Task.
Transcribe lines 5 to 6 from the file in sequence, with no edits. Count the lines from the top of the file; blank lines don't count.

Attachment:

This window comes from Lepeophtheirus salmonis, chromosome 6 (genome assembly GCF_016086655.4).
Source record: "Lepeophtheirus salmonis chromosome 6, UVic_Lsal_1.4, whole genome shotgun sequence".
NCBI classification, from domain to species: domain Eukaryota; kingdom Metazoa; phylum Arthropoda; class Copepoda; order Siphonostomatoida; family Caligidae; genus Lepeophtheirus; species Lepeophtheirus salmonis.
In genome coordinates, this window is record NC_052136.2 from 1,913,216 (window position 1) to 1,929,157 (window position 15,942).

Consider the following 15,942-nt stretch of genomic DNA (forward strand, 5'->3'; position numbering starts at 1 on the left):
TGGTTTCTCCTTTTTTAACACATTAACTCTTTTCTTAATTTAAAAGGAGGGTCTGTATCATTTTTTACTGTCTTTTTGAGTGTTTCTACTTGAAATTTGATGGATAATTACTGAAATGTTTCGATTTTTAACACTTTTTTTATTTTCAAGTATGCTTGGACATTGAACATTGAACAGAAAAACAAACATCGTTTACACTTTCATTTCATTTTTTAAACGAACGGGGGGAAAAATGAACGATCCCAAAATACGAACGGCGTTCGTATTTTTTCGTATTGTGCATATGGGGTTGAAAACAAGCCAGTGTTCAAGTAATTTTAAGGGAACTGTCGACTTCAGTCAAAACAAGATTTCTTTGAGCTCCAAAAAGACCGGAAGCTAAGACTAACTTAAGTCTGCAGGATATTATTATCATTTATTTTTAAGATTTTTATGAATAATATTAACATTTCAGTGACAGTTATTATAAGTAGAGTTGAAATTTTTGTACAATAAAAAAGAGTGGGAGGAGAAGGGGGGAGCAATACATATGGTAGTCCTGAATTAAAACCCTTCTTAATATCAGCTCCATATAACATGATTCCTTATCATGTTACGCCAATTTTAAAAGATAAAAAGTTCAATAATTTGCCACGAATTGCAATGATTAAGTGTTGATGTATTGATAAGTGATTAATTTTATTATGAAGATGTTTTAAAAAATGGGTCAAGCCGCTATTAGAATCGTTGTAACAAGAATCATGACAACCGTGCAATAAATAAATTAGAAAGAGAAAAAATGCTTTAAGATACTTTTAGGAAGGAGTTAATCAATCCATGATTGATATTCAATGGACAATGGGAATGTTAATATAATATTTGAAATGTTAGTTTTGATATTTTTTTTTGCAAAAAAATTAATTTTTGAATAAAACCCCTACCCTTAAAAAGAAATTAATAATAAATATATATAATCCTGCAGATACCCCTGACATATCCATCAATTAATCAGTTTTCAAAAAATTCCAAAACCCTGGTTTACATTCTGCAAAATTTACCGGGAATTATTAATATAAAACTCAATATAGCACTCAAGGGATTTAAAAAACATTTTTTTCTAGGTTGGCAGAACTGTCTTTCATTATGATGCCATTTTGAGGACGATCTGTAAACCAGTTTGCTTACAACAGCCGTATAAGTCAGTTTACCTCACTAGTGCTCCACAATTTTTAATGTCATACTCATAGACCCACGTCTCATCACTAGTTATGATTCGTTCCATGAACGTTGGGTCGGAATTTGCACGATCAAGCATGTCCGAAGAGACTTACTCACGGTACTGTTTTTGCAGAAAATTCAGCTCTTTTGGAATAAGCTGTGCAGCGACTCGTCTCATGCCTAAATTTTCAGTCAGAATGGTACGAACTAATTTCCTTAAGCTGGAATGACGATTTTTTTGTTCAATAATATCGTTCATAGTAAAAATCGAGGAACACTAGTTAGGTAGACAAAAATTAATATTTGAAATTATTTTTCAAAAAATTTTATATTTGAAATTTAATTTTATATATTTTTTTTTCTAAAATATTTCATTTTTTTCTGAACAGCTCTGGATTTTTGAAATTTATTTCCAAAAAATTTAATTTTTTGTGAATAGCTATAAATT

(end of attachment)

Consider the following 15,942-nt stretch of genomic DNA (forward strand, 5'->3'; position numbering starts at 1 on the left):
TGGTTTCTCCTTTTTTAACACATTAACTCTTTTCTTAATTTAAAAGGAGGGTCTGTATCATTTTTTACTGTCTTTTTGAGTGTTTCTACTTGAAATTTGATGGATAATTACTGAAATGTTTCGATTTTTAACACTTTTTTTATTTTCAAGTATGCTTGGACATTGAACATTGAACAGAAAAACAAACATCGTTTACACTTTCATTTCATTTTTTAAACGAACGGGGGGAAAAATGAACGATCCCAAAATACGAACGGCGTTCGTATTTTTTCGTATTGTGCATATGGGGTTGAAAACAAGCCAGTGTTCAAGTAATTTTAAGGGAACTGTCGACTTCAGTCAAAACAAGATTTCTTTGAGCTCCAAAAAGACCGGAAGCTAAGACTAACTTAAGTCTGCAGGATATTATTATCATTTATTTTTAAGATTTTTATGAATAATATTAACATTTCAGTGACAGTTATTATAAGTAGAGTTGAAATTTTTGTACAATAAAAAAGAGTGGGAGGAGAAGGGGGGAGCAATACATATGGTAGTCCTGAATTAAAACCCTTCTTAATATCAGCTCCATATAACATGATTCCTTATCATGTTACGCCAATTTTAAAAGATAAAAAGTTCAATAATTTGCCACGAATTGCAATGATTAAGTGTTGATGTATTGATAAGTGATTAATTTTATTATGAAGATGTTTTAAAAAATGGGTCAAGCCGCTATTAGAATCGTTGTAACAAGAATCATGACAACCGTGCAATAAATAAATTAGAAAGAGAAAAAATGCTTTAAGATACTTTTAGGAAGGAGTTAATCAATCCATGATTGATATTCAATGGACAATGGGAATGTTAATATAATATTTGAAATGTTAGTTTTGATATTTTTTTTTGCAAAAAAATTAATTTTTGAATAAAACCCCTACCCTTAAAAAGAAATTAATAATAAATATATATAATCCTGCAGATACCCCTGACATATCCATCAATTAATCAGTTTTCAAAAAATTCCAAAACCCTGGTTTACATTCTGCAAAATTTACCGGGAATTATTAATATAAAACTCAATATAGCACTCAAGGGATTTAAAAAACATTTTTTTCTAGGTTGGCAGAACTGTCTTTCATTATGATGCCATTTTGAGGACGATCTGTAAACCAGTTTGCTTACAACAGCCGTATAAGTCAGTTTACCTCACTAGTGCTCCACAATTTTTAATGTCATACTCATAGACCCACGTCTCATCACTAGTTATGATTCGTTCCATGAACGTTGGGTCGGAATTTGCACGATCAAGCATGTCCGAAGAGACTTACTCACGGTACTGTTTTTGCAGAAAATTCAGCTCTTTTGGAATAAGCTGTGCAGCGACTCGTCTCATGCCTAAATTTTCAGTCAGAATGGTACGAACTAATTTCCTTAAGCTGGAATGACGATTTTTTTGTTCAATAATATCGTTCATAGTAAAAATCGAGGAACACTAGTTAGGTAGACAAAAATTAATATTTGAAATTATTTTTCAAAAAATTTTATATTTGAAATTTAATTTTATATATTTTTTTTTCTAAAATATTTCATTTTTTTCTGAACAGCTCTGGATTTTTGAAATTTATTTCCAAAAAATTTAATTTTTTGTGAATAGCTATAAATT